HELENA — Eastern Montana prosecutors and law officers Tuesday made an appeal to state lawmakers to fund a satellite state crime lab in Billings, saying time spent waiting for results from the main state lab in Missoula is costing money and hurting law enforcement efforts.
Rep. Dale Mortensen, R-Billings, said it’s a 1,040-mile round trip from Glendive to Missoula for officers who may have to travel there with evidence.
“That’s a lot of windshield time for our law enforcement officers,” he told the House Appropriations Committee. “It creates inefficiencies by forcing them to spend more time traveling and less time doing their jobs.”
Mortensen is sponsoring House Bill 512, which appropriates $5.8 million to build a satellite crime lab in Billings, or up to $340,000 to secure a leased facility. The measure also includes $1.8 million to fund new personnel at the facility.
The committee took no immediate action on the bill — although members had plenty of questions about the cost and whether it might be too high.
Rep. Kelly McCarthy, D-Billings — a member of the committee — said he helped put together the numbers in the bill, and that it includes $1.7 million for a new morgue and $4.1 million for a new lab building, “should they choose to build (them).”
He also said if construction is approved, it would take two years to build the new facilities, so full funding for new personnel may not be needed in the next biennium.
Rep. Kim Dudik, D-Missoula, also asked whether delays in obtaining analysis of evidence could be solved by expanding services at the existing Forensic Sciences Laboratory in Missoula.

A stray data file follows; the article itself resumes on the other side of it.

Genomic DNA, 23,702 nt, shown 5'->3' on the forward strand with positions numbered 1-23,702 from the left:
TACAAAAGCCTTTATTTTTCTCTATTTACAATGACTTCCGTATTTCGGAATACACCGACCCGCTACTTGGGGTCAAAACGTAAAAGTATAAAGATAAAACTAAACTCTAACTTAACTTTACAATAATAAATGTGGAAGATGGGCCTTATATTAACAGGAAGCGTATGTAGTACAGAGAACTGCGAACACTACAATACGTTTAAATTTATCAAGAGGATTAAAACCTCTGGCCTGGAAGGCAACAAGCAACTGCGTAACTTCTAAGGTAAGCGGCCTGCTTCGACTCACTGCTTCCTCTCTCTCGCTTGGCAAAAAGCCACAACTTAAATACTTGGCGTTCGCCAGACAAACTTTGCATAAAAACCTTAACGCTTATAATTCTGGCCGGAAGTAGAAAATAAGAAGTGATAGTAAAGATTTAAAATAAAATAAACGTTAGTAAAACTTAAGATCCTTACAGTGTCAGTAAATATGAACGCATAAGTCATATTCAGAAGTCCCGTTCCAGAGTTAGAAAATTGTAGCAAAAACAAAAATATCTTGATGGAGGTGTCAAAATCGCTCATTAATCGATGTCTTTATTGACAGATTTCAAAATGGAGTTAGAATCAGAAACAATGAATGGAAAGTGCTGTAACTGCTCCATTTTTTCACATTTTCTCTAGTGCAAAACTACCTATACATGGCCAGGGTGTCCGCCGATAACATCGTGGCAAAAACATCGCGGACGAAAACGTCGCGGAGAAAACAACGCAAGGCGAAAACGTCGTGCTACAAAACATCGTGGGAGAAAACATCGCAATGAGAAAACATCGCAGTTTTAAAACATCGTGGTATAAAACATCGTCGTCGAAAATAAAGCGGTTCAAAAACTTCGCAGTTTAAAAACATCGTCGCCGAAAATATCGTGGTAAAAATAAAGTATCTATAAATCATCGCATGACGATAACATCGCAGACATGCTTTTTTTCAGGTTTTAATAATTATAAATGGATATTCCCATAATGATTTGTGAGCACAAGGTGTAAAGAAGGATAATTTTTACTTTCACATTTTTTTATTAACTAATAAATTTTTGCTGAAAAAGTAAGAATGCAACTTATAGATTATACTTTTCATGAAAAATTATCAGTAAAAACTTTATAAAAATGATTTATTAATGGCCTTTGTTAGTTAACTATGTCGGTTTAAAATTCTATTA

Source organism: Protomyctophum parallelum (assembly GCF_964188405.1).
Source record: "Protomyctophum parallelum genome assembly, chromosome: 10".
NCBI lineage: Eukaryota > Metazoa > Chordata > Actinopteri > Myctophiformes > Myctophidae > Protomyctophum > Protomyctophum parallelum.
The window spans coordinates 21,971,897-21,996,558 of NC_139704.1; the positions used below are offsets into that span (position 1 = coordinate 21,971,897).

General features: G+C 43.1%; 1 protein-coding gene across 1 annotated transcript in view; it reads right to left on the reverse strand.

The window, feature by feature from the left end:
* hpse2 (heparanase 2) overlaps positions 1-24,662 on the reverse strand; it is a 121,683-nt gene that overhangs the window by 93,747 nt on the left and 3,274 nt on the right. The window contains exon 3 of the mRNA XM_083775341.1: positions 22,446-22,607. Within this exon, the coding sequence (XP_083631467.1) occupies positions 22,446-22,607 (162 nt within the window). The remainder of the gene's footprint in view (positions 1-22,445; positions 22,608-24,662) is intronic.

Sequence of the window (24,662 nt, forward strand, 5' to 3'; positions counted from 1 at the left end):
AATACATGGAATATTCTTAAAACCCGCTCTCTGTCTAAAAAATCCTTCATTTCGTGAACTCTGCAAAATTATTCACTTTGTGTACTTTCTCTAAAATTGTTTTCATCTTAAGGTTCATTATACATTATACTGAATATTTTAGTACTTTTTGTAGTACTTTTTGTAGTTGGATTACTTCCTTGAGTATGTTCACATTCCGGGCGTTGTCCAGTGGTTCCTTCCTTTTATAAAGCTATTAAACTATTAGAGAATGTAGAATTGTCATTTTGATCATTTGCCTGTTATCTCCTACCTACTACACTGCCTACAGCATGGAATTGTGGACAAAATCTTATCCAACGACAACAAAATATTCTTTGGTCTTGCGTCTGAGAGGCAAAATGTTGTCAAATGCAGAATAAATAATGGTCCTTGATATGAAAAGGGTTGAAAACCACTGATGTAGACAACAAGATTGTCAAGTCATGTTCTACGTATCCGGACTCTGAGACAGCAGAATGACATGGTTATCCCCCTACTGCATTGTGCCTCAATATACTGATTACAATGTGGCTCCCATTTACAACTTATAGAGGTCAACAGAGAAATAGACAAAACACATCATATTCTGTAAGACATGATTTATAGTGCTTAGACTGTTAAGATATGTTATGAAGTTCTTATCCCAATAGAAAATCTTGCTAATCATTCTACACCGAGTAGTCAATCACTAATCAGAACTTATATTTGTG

Mike Milburn, deputy chief of staff for the Justice Department, which oversees the state crime lab, said more funding for the Missoula facility would reduce backlogs or otherwise speed up work at the lab.
A Yellowstone County deputy attorney, however, said having a satellite lab in Billings would make it much more efficient to analyze evidence from an increasing amount of drug crime and other crimes in Eastern Montana, in part stemming from oil development along the Montana-North Dakota border.
“The Bakken (oil formation) is going to continue to spill out drug cases,” said Dan Schwarz, chief deputy civil attorney for Yellowstone County. “That’s the way it is, folks, because drugs follow money. And right now, there is a lot of money coming out of Eastern Montana.”
The Yellowstone County Detention Facility, which has 276 beds, is now holding anywhere from 450 to 500 people, and part of the reason is because suspects are held for months while prosecutors wait for analysis on drug or other evidence, he said.
Ed Bartlett, a lobbyist representing the city of Billings and the Billings Area Chamber of Commerce, said the lab would not duplicate services in Missoula and is a proposal supported by the current attorney general, Tim Fox, and attorneys general before him.
This article was written by Mike Dennison from The Montana Standard, Butte and was legally licensed through the NewsCred publisher network.